Long Beach surf-guard program victim of cuts to Parks Canada
May 15 2012
Surfers riding the waves in Pacific Rim National Park Reserve will not be able to rely on help from shore if they get into trouble this summer.
The Long Beach surf-guard program, which has been in place for almost four decades, is being canceled because of federal government budget cutbacks even though the surf guards averaged 10 water rescues a year.
"We had four seasonal surf guards who worked from mid-June to mid-September when there was the most activity on the beach," said Renee Wissink, Parks Canada manager of resource conservation for Pacific Rim.
In addition to watching for surfers in trouble - usually novices who did not know enough about the rip tides and cold water of Long Beach - the surf guards also worked in education and prevention, trying to head off problems before they reached the water.
In 2011 there were six in-water rescues and 878 contacts with people on the beach, Wissink said.
"A vast majority of what they do is on the preventative side of the program, when you have people who might get into trouble and keeping them away from problem areas," he said.
"It is a different skill from lifeguards. Part of the success has been because they were surfers themselves and knew how to relate to the clientele," he said.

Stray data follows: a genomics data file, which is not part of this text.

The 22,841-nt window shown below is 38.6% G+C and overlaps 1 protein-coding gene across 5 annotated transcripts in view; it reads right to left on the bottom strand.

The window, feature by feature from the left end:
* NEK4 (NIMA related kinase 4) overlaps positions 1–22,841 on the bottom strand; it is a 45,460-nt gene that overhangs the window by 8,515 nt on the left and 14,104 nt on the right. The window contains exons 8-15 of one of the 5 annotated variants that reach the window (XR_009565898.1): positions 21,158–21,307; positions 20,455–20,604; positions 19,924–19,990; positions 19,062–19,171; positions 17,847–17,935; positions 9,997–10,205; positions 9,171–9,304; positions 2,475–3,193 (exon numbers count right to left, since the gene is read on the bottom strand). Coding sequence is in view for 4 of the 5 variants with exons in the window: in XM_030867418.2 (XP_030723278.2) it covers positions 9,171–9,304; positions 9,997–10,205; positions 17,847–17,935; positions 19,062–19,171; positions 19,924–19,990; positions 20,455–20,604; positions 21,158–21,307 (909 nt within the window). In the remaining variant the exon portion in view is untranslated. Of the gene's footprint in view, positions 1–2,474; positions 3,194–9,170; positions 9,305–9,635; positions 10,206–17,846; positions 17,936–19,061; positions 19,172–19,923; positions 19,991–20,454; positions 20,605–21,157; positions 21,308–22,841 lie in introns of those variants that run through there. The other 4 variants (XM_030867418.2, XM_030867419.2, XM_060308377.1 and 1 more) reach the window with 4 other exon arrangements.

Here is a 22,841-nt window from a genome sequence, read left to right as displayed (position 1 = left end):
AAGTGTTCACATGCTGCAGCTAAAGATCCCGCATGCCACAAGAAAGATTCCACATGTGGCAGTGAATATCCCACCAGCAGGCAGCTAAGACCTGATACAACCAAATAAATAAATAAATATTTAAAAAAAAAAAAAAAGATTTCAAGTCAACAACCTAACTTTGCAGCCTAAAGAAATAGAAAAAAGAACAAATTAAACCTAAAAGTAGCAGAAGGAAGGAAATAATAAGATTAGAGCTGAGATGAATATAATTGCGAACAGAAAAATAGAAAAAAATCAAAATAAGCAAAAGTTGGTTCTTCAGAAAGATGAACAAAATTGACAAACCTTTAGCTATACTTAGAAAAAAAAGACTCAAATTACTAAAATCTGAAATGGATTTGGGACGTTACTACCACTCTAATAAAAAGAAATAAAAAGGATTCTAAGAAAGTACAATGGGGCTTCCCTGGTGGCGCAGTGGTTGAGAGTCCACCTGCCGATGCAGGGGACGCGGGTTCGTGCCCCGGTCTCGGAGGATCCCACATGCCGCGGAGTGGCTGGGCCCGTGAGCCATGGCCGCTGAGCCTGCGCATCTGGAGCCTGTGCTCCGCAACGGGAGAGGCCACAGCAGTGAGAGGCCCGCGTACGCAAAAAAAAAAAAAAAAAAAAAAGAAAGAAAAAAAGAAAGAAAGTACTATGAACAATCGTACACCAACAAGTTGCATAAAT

The busiest year was 2007, when there were 20 in-water incidents.
Remaining staff will beef up the prevention program and liaise with surf shops, Wissink said.
"We have signage in place already on the beach and in the parking lots, and sandwich boards to warn people away from certain areas," he said.
When an inexperienced surfer gets into trouble, experienced surfers usually jump in to help and that is likely to continue, said Wissink, adding that he does not believe the lack of surf guards will lead to serious accidents.
Parks Canada spokeswoman Laura Judson said safety remains a priority.
"Parks Canada staff trained in public safety and rescues will still be available in the Long Beach unit of the park," she said.
Altogether, 12 positions were declared surplus at Pacific Rim and another seven at Gulf Islands National Park Reserve. A further 10 positions at Gulf Islands will have shorter employment seasons.
Those whose positions were declared surplus have until the end of August to look at options.
Parks Canada's budget was reduced by $29.2 million as part of the Harper government's Economic Action Plan. In all, 638 agency jobs are being cut in an effort to reduce expenditures.
The operating season of Green Point Campground in Pacific Rim will be reduced to a season of May 1 to Thanksgiving. At Gulf Islands, McDonald Campground's season will be shortened to May 1-Sept. 30. Kwisitis Visitor Centre at Pacific Rim will be open seven days a week from May 1 to Labour Day, and five days a week in shoulder seasons. However, the centre will open in storm season for the first time.
In Gulf Islands, there will be fewer visitor services staff and interpreters in the park during shoulder seasons.
"There are no changes to law-enforcement operations in the park," Judson said.